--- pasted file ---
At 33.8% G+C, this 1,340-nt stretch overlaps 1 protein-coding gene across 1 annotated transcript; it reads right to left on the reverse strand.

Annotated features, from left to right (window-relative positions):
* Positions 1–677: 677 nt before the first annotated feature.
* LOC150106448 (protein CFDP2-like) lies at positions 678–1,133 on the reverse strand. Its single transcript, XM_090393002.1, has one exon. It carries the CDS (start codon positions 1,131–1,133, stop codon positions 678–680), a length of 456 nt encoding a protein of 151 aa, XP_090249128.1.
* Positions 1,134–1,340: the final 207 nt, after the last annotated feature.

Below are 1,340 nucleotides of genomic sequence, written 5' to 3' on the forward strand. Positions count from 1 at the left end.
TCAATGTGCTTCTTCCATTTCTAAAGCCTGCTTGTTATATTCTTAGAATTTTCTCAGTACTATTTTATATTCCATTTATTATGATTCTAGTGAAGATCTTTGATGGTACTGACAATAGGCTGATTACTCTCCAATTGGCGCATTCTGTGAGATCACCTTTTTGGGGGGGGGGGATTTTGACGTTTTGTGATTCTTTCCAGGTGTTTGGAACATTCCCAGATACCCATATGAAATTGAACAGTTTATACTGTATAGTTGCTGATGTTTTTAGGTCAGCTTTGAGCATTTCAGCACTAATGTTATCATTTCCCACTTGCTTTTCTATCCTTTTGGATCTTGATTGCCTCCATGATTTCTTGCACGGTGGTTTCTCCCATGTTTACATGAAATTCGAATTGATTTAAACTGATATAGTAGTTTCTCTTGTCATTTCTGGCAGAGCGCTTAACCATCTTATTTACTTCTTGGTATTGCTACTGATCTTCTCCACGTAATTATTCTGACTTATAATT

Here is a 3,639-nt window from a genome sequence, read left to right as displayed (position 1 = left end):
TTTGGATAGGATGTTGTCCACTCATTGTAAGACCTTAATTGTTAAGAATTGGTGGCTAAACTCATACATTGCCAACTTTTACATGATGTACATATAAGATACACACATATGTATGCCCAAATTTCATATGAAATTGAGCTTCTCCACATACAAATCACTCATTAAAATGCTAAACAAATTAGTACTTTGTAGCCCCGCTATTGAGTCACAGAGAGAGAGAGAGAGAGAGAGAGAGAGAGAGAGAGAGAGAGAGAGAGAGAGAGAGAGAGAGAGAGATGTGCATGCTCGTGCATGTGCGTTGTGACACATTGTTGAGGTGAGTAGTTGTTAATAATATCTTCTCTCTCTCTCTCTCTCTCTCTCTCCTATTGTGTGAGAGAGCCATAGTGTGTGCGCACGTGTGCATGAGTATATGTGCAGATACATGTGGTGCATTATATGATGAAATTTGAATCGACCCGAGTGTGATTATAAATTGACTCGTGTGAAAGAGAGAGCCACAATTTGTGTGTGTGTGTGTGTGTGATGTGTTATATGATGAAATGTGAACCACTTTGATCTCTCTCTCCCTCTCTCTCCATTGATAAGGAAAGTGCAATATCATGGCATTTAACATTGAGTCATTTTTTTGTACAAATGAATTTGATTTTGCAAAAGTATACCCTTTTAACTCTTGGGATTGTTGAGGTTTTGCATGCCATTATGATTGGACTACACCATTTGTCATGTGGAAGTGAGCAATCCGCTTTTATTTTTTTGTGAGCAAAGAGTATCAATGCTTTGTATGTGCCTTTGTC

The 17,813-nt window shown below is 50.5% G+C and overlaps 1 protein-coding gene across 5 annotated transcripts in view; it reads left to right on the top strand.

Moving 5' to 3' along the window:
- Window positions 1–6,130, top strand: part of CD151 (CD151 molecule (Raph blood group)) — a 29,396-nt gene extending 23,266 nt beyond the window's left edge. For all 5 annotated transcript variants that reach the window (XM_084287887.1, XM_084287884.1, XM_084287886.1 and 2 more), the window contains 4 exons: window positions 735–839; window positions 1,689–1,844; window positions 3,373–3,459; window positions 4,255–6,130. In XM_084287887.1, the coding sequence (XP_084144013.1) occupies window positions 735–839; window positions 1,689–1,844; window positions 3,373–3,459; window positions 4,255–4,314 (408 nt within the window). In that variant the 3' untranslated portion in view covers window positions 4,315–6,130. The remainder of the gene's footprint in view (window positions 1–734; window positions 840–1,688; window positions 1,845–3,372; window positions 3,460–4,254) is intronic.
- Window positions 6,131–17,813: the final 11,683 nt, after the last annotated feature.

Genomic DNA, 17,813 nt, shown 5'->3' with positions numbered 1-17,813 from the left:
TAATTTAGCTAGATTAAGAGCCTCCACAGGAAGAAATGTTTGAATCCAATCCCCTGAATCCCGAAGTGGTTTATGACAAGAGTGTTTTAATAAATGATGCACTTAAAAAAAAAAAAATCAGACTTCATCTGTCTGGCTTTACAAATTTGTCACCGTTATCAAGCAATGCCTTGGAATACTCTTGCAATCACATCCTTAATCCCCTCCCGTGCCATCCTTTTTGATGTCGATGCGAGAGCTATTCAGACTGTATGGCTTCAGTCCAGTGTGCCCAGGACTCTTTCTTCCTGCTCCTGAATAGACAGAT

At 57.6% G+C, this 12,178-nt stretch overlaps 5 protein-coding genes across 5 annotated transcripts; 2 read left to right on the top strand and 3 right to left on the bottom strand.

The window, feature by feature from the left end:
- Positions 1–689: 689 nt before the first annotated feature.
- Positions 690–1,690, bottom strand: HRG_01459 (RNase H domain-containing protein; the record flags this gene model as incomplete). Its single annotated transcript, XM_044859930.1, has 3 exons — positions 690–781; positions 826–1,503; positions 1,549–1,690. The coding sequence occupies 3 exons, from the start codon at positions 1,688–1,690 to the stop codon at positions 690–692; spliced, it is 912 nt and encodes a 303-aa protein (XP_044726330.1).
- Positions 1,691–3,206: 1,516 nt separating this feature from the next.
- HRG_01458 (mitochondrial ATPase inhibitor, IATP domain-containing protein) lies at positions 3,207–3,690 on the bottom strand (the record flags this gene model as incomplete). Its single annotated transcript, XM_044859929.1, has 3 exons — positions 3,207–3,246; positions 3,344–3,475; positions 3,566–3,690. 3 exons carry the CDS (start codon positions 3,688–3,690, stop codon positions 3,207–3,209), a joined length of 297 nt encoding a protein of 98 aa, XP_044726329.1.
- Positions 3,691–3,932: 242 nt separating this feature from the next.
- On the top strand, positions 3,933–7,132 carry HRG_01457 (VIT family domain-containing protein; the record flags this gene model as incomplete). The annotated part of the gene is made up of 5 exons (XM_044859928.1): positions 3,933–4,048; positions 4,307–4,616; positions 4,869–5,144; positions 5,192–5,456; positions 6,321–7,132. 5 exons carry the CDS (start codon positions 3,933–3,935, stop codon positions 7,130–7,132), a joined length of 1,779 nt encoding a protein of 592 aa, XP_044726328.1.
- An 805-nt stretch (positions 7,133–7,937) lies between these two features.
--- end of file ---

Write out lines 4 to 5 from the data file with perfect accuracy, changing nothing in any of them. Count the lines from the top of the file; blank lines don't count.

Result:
* LOC150106448 (protein CFDP2-like) lies at positions 678–1,133 on the reverse strand. Its single transcript, XM_090393002.1, has one exon. It carries the CDS (start codon positions 1,131–1,133, stop codon positions 678–680), a length of 456 nt encoding a protein of 151 aa, XP_090249128.1.
* Positions 1,134–1,340: the final 207 nt, after the last annotated feature.